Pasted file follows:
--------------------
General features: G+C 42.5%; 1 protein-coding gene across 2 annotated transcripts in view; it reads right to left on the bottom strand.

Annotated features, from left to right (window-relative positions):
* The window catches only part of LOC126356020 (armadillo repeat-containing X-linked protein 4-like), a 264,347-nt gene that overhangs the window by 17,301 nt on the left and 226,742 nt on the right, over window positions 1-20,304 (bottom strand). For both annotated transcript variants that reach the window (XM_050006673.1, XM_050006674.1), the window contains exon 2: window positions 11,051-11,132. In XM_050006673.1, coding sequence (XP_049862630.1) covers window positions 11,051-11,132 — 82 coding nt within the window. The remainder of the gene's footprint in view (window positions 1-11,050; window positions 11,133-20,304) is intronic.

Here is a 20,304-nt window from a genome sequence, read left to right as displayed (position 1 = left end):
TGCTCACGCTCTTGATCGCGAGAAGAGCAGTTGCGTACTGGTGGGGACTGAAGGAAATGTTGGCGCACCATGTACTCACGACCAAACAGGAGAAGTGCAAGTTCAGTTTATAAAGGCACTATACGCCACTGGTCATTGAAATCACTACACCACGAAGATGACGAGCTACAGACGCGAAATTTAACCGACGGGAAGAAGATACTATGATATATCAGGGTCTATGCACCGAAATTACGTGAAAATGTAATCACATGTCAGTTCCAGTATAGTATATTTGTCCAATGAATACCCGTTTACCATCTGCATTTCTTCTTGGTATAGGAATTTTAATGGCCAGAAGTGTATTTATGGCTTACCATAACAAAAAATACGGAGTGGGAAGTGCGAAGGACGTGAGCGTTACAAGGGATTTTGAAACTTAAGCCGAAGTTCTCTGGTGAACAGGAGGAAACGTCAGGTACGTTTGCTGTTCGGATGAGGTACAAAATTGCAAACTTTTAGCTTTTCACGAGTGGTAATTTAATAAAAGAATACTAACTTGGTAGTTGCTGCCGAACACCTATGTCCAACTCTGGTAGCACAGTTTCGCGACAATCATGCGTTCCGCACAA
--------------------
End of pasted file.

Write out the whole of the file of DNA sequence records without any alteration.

General features: G+C 42.5%; 1 protein-coding gene across 2 annotated transcripts in view; it reads right to left on the bottom strand.

Annotated features, from left to right (window-relative positions):
* The window catches only part of LOC126356020 (armadillo repeat-containing X-linked protein 4-like), a 264,347-nt gene that overhangs the window by 17,301 nt on the left and 226,742 nt on the right, over window positions 1-20,304 (bottom strand). For both annotated transcript variants that reach the window (XM_050006673.1, XM_050006674.1), the window contains exon 2: window positions 11,051-11,132. In XM_050006673.1, coding sequence (XP_049862630.1) covers window positions 11,051-11,132 — 82 coding nt within the window. The remainder of the gene's footprint in view (window positions 1-11,050; window positions 11,133-20,304) is intronic.

Here is a 20,304-nt window from a genome sequence, read left to right as displayed (position 1 = left end):
TGCTCACGCTCTTGATCGCGAGAAGAGCAGTTGCGTACTGGTGGGGACTGAAGGAAATGTTGGCGCACCATGTACTCACGACCAAACAGGAGAAGTGCAAGTTCAGTTTATAAAGGCACTATACGCCACTGGTCATTGAAATCACTACACCACGAAGATGACGAGCTACAGACGCGAAATTTAACCGACGGGAAGAAGATACTATGATATATCAGGGTCTATGCACCGAAATTACGTGAAAATGTAATCACATGTCAGTTCCAGTATAGTATATTTGTCCAATGAATACCCGTTTACCATCTGCATTTCTTCTTGGTATAGGAATTTTAATGGCCAGAAGTGTATTTATGGCTTACCATAACAAAAAATACGGAGTGGGAAGTGCGAAGGACGTGAGCGTTACAAGGGATTTTGAAACTTAAGCCGAAGTTCTCTGGTGAACAGGAGGAAACGTCAGGTACGTTTGCTGTTCGGATGAGGTACAAAATTGCAAACTTTTAGCTTTTCACGAGTGGTAATTTAATAAAAGAATACTAACTTGGTAGTTGCTGCCGAACACCTATGTCCAACTCTGGTAGCACAGTTTCGCGACAATCATGCGTTCCGCACAA